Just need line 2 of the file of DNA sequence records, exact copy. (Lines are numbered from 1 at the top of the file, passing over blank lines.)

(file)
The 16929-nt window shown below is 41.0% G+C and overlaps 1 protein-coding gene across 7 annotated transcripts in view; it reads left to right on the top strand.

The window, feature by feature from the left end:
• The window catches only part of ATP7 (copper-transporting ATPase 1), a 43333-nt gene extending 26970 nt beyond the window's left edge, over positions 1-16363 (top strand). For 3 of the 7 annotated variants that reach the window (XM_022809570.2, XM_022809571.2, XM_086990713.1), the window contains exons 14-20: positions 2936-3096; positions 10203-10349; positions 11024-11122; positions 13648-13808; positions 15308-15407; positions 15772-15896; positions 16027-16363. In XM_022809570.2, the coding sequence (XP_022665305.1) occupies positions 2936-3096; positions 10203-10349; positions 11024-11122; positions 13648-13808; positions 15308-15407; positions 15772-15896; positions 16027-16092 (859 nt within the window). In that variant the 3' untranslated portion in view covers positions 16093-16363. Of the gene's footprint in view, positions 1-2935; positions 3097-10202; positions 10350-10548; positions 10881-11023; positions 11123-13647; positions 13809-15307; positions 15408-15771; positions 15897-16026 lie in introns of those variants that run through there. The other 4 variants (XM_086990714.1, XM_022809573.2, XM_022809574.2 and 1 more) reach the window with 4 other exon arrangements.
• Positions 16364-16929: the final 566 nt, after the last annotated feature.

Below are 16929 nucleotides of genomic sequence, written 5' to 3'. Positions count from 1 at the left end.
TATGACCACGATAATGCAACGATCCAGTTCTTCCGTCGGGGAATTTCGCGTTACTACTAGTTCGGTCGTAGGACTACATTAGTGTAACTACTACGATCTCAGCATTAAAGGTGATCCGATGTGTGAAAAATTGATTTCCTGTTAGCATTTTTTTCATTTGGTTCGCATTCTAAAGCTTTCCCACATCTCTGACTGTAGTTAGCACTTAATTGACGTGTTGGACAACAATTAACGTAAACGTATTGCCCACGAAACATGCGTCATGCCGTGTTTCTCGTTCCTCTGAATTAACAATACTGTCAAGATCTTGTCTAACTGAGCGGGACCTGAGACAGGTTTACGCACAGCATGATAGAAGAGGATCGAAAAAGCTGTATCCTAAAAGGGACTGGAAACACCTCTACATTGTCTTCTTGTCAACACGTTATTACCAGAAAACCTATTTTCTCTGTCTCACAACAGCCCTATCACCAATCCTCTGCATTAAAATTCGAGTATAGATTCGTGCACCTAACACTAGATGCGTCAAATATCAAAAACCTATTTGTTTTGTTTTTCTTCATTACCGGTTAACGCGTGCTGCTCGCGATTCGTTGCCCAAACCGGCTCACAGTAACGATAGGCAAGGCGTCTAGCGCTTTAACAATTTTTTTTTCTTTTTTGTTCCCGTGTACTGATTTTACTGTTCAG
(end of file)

The window, feature by feature from the left end: